India's top court on Friday upheld the death sentences of four men who were convicted in the fatal gang-rape and torture of a 23-year-old medical student on a moving bus in New Delhi in 2012.
The court held that the nature of the crime, which triggered massive protests across India, made it a fit case for the death penalty. It described the assault as "most brutal, barbaric and diabolical," according to the Press Trust of India news agency.
The victim's father said he was happy with the court judgement and demanded that the convicts be hanged quickly.
“The court heard our voice and gave justice,” he said.
Prosecutors said the four Akshay Thakur, Vinay Sharma, Pawan Gupta and Mukesh took their victim to the back of a private bus in New Delhi, raping her and then damaging her internal organs with an iron rod.
'At least six rapes were taking place in the Indian capital every day'
She died two weeks later of injuries in a hospital in Singapore, where she was taken for treatment.
The outrage over the New Delhi attack prompted quick action on legislation doubling prison terms for rapists to 20 years and criminalising voyeurism, stalking and the trafficking of women.
Indian lawmakers also voted to lower to 16 from 18 the age at which a person can be tried as an adult for heinous crimes.
Defence attorney A.P. Singh, representing three of the men, said the court should have given a chance to reform and avoided the death penalty. He said he would seek a review of Friday's judgement from Supreme Court judges.
Ram Singh, the bus driver and the fifth suspect in the crime, was found hanging in his cell in Tihar prison in March 2013, months before the suspects were convicted.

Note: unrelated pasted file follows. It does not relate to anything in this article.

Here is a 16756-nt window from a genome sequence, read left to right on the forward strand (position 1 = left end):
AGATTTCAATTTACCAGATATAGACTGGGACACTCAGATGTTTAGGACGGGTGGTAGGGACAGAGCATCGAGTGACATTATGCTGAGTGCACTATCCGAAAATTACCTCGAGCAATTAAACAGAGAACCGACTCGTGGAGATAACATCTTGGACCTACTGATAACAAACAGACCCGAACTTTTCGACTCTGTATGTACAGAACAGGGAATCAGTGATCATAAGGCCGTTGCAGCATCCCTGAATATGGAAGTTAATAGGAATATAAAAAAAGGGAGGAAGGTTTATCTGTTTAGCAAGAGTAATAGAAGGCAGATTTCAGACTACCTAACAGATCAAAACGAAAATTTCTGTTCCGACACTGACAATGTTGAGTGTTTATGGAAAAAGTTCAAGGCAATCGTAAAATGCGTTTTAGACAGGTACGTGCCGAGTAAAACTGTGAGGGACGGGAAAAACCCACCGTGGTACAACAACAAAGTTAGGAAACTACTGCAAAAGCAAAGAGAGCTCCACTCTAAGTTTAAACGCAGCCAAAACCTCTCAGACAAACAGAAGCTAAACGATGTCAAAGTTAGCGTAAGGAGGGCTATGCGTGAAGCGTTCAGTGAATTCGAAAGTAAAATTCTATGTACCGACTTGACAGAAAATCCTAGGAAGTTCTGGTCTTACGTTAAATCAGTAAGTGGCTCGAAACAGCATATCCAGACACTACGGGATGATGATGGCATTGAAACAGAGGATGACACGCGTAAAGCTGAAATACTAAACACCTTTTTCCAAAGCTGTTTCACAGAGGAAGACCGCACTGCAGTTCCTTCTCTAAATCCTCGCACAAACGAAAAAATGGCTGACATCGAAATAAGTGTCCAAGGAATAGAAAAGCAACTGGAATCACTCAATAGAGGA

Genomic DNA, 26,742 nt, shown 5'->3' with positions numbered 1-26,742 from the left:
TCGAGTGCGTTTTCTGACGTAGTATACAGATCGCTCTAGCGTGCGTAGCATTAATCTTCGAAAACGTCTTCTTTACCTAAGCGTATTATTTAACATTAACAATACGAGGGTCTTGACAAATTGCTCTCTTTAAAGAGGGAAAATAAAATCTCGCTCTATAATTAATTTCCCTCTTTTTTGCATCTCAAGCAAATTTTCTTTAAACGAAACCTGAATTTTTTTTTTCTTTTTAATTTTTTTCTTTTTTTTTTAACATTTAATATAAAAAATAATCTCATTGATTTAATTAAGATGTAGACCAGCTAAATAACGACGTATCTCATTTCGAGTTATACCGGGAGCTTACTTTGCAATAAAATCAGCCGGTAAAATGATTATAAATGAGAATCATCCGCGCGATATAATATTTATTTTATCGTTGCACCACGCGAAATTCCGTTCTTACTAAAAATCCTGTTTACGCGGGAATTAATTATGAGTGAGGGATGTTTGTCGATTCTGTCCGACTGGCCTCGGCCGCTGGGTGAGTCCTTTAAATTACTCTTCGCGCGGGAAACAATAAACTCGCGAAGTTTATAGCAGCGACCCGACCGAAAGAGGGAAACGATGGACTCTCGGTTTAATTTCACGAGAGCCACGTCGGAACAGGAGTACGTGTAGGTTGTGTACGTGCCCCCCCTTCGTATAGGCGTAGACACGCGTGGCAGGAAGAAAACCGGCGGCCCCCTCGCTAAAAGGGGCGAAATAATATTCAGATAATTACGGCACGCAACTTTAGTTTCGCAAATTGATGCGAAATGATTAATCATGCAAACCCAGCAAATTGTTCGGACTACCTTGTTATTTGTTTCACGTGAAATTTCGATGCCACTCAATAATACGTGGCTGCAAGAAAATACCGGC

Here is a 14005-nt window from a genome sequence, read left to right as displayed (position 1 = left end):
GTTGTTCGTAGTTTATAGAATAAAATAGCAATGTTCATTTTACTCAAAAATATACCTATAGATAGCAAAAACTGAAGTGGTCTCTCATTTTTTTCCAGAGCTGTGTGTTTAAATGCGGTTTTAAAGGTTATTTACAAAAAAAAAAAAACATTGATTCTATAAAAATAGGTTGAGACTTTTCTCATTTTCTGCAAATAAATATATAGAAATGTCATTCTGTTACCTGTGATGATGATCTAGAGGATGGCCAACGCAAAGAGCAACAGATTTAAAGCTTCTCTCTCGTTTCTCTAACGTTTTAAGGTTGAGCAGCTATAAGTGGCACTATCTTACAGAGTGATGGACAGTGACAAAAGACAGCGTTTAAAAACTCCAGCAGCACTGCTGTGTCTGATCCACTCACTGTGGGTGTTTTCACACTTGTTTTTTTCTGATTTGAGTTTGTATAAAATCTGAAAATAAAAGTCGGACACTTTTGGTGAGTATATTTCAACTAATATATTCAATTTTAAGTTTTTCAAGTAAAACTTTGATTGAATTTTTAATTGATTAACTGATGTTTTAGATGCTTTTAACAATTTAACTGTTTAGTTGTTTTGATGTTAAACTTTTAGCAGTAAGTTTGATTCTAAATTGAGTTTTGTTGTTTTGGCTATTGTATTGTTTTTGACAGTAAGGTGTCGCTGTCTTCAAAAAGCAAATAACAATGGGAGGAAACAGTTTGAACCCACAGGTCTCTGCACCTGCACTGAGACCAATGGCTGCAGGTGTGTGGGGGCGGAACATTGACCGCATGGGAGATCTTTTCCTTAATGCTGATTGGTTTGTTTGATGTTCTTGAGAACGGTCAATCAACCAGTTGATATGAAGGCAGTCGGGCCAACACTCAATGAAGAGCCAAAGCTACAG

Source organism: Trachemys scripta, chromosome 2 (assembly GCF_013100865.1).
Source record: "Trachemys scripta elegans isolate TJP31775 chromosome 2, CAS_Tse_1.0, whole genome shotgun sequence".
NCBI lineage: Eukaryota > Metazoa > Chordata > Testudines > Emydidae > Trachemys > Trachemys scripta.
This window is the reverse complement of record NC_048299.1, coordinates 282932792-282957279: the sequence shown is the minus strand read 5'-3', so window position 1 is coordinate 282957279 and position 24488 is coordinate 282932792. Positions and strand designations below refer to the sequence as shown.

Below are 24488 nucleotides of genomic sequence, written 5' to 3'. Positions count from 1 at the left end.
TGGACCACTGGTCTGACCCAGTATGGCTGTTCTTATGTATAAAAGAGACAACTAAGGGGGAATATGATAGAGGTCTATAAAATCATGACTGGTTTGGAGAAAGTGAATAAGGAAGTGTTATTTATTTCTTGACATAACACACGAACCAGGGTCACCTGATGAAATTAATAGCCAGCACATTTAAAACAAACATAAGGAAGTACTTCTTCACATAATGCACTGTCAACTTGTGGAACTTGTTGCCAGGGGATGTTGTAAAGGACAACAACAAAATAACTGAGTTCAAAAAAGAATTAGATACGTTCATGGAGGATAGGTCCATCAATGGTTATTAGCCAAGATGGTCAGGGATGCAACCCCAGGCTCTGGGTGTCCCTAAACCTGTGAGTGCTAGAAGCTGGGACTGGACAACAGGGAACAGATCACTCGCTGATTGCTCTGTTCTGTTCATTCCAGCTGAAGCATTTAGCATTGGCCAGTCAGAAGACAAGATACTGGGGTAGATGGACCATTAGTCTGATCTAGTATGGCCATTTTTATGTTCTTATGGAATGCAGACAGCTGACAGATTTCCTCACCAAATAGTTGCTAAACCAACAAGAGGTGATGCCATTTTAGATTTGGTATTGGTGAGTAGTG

The sixth suspect was just months short of 18 years when the crime took place.
He walked out of a correction home in December 2015 after spending three years, the maximum punishment for minors, sparking public outrage and an overhaul of the juvenile law.
Indian courts are notorious for delays as more than 30 million cases are pending before them.
In view of the massive protests across the country, the Indian government put the gang rape case on a fast-track trial.
Swati Maliwal, chief of the New Delhi Commission for Women, said people in India were not scared of committing crimes because of long delays in bringing them to justice.
“The fact is that the road to justice is very, very long in this country,” she said. “Even in this case, it has taken five years. But at least in five years, we are coming to a conclusion. There are women in the country who have been fighting court battles for 10 to 15 years.”
At least six rapes were taking place in the Indian capital every day, she said.
“Nothing much has changed because there is no fear among people that if they do something wrong, they will be punished,” she said.